More concerted effort is needed on the part of the Nigerian government to contain COVID-19 related misinformation. Good leadership can further strengthen trust, prioritize the virus and make the required funds available to accelerate response.

While misinformation has become one of the biggest enemies of the fight against COVID-19 in Nigeria, approaching the health system response is based on the health system building blocks in terms of health financing, service delivery, governance, leadership and accountability, health management information system, infrastructures and supply of critical supplies and technology, among others.

“COVID-19 actually affects all the building blocks of the health system. “The main issue with this block is what accountability mechanisms we have for the funding in Nigeria; I mean it is not clear on what the procurement systems and actual expenditure are. So, I think, resource mobilization should be accompanied accountability because if you don’t have such accountability mechanisms we will not know exactly how the money has been used across any system,” Obinna Onwujekwe, professor of Health Economics, Systems, and Policy, observed recently in his presentation entitled: ‘Expenses and Health System Responses of COVID-19: What pointers for the future’ at a virtual media roundtable discussion organised by the Nigerian Academy of Science.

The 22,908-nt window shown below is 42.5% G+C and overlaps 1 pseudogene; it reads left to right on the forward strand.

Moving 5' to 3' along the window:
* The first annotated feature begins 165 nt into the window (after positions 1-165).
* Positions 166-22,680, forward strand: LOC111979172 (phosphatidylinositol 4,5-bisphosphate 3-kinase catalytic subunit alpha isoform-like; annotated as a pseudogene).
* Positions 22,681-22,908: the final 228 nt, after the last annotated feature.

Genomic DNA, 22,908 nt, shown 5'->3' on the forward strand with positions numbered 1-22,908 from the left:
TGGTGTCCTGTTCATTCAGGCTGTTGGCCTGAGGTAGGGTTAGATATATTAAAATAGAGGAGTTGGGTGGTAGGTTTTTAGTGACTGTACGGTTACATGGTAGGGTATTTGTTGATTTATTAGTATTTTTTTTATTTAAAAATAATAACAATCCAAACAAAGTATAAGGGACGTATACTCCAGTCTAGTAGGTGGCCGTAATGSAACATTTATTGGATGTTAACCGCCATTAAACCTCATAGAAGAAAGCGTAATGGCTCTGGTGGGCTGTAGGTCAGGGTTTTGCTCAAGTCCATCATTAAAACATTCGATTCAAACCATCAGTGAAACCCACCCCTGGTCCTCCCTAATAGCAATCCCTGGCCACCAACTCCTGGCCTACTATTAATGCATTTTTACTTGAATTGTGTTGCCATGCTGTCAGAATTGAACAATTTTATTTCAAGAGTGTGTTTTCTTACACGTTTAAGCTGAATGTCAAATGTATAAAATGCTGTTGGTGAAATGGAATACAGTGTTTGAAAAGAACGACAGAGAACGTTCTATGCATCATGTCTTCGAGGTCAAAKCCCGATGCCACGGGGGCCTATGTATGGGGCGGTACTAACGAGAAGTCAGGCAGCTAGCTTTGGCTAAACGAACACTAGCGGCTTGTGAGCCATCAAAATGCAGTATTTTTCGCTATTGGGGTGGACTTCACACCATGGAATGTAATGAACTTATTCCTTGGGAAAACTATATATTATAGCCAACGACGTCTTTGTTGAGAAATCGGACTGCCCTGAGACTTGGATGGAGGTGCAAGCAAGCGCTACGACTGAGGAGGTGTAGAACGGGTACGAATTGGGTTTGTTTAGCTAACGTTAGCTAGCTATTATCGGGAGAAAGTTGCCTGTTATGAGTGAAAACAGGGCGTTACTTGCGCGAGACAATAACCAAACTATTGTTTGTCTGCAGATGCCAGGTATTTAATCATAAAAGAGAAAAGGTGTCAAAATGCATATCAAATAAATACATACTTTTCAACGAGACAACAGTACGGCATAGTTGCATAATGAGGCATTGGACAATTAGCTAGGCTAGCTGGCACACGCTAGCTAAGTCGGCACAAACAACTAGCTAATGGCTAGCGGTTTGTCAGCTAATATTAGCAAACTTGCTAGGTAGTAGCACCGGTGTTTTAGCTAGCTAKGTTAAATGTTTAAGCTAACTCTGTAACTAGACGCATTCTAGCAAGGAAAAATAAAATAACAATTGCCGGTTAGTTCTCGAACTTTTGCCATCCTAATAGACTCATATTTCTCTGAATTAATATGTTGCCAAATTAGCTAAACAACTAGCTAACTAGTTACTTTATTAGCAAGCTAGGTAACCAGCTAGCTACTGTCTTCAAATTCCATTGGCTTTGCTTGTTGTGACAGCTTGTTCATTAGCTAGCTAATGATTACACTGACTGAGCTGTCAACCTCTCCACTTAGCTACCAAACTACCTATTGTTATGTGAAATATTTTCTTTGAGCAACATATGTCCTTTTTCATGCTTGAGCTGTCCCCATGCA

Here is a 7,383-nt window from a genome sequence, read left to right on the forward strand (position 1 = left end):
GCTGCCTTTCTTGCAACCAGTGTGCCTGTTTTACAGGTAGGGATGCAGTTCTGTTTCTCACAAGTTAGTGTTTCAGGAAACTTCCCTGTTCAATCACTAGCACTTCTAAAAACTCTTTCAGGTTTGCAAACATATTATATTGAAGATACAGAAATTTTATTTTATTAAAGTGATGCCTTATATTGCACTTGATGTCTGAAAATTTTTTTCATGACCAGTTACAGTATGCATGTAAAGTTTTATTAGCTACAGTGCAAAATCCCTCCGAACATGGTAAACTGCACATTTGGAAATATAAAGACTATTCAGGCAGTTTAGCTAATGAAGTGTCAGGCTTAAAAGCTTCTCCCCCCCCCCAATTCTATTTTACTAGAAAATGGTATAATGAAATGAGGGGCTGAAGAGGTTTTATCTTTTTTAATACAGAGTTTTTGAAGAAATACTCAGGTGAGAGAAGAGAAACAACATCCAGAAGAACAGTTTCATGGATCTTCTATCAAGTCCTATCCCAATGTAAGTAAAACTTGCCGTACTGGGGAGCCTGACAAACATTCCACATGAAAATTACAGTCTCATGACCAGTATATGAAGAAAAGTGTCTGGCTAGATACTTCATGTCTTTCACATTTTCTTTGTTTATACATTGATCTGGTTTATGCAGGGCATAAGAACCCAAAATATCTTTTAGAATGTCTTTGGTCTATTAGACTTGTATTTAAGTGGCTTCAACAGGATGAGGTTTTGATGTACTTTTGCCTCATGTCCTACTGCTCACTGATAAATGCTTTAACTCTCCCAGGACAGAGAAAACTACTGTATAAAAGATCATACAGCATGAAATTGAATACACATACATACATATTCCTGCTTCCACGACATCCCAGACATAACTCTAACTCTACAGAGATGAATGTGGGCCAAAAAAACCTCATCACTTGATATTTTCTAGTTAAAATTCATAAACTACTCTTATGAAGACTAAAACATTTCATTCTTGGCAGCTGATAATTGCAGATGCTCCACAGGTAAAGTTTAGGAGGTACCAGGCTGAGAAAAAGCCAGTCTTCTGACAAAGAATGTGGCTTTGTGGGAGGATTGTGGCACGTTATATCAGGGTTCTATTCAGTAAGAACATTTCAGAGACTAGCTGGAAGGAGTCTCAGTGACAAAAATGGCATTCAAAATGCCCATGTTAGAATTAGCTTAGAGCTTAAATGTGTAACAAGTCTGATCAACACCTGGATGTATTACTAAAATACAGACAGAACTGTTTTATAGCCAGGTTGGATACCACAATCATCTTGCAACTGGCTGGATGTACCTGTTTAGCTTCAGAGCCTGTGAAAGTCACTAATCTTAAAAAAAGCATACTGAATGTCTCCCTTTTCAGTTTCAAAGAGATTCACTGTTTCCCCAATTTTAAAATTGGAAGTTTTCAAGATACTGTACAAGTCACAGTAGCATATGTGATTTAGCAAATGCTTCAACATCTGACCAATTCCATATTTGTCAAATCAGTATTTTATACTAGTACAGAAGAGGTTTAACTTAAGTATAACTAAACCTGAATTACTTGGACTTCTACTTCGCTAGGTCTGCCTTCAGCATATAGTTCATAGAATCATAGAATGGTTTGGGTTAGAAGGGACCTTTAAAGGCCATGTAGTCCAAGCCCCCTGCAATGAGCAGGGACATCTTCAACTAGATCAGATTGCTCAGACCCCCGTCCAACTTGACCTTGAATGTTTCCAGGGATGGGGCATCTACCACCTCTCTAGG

However, producing and disseminating facts and accurate information, the WHO, which is at the forefront of the battle against the pandemic, is transmitting authoritative information based on science while also seeking to counter myths.